Anne-Laure: There is the censorship issue, yes, but also cost problems. When we launched Malavida, in 2004, there were still VHS, it was only the start of DVDs, the fabrication costs were not what they are today. Re-releasing a movie meant we had to to restore it in 35mm and the heritage cinema market that we know today didn’t exist back then. It only grew thanks to the digitization of the copies.
Lionel: The states are the main owners of the rights of the movies made in Eastern European countries, and they obviously had a problem with the movies from this specific period. As often, the movies we were interested in had been produced under communism, it was hard to export them. They had ideological problems even though they knew, as we did, that it was often the golden age in terms of cinematographic quality. Between the late 1960s until today, almost nothing happened, apart for a few exceptions. It often took time to make them accept the idea that we wanted to promote and relaunch the movies from this period and show them in good conditions.
Anne-Laure: It’s a very painful period for them, and it reminded them of things they didn’t want to see or live again. Since everything was produced by the states, the situation is sometimes even more complex with some filmmakers, like the Czech director Jan Nemec. We edited two extraordinary movies of his: The Party and the Guests and Diamonds of the Night. I exchanged with him several times by e-mail and he had no wish whatsoever for a DVD version, didn’t want to do some interviews nor even support his movies in their theatrical release. From his point of view, the state had stolen his movies from him…
Lionel: For him, this was unlawful. He wasn’t angry against us personally, but considered that he had been dispossessed from his rights.
Anne-Laure: To this day, the state has refused to retrocede any right whatsoever. There are many Czech filmmakers who are up in arms. It’s an extremely complicated situation: they don’t want to legitimize the work done around their movies exploited by a state who, according to them, shouldn’t own the rights.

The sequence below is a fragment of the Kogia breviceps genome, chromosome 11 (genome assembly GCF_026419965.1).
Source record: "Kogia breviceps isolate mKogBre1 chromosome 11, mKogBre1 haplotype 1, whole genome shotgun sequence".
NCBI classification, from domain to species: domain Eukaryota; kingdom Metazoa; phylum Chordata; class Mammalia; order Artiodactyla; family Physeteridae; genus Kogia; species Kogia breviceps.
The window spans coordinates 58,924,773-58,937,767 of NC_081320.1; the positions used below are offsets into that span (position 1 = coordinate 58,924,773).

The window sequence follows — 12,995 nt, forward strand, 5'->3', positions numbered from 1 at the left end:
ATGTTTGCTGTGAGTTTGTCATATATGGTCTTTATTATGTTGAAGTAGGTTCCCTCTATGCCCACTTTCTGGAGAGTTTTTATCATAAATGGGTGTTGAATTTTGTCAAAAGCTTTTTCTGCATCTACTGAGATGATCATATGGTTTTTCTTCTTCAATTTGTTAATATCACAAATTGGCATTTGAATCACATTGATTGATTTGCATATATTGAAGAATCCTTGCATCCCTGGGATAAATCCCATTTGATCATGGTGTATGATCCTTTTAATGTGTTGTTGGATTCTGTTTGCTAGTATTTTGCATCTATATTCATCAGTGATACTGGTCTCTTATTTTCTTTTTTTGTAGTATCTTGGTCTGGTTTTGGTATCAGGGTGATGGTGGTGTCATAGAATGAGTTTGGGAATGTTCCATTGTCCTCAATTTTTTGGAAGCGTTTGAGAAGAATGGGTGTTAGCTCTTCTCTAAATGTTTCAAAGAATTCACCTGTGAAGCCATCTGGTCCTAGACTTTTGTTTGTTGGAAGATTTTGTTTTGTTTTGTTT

The 1960s and 70s represented a golden age for Central and Eastern European cinema. It’s not the case anymore. Now, even in places like the Karlovy Vary International Film Festival, there are very few young Czech filmmakers. Why is that?
Lionel: In Central and Eastern Europe, the state funded the movie industry during the 1950s and 1960s. With start of the normalization period in Czechoslovakia in 1969, there was a huge halt, while state censorship became much more significant, blocking the emergence of new filmmakers throughout the entire Eastern bloc. During the 1970s, we always found the same filmmakers everywhere: Wajda in Poland, Jiri Menzel and Vera Chytilova in Czechia… Chytilova is the only one who continued to enjoy complete freedom to make movies in her country, albeit at the margin.
With the fall of the Berlin wall in 1989, those countries opened up to the world, but their film production system was completely disorganized and chaotic. Strange Kafkaesque situations arose, with issues of ownership rights regarding movies that had already been done and financing problems for the productions to come. The schools were training a new generation of filmmakers, but there simply wasn’t any money to actually produce them…
Your collection also has a strong focus on surrealist and Dadaist experiences from the first half of the 20th century. We can see, through the movies you edit, their clear impact on Central and Eastern European cinema, Czechs in particular. Someone like Bertrand Mandico is a good example of this melting-pot of experiences.
Anne-Laure: Bertrand was a customer of our shop and the movies we edited was part of his ‘bedside films’. When we discovered his own movies, we immediately saw in it the cinema that we loved. It was like a puzzle where everyone and everything falls into place. Our encounter with Bertrand turned into a real friendship and common desire to safeguard his work. We worked on a DVD collection to present his short films, his clips, his ads… A second one is due to come out soon. In 2014, we were once again pioneers when we organized the theatrical release of Boro in the Box and Living Still Life. It was the beginning of a renewed fame for him.
Lionel: It was great to realize how much the type of cinema we had been promoting for so long could find a new voice with contemporary filmmakers as talented as Bertrand. It was a reward to see this cinema resurface with such a modern momentum.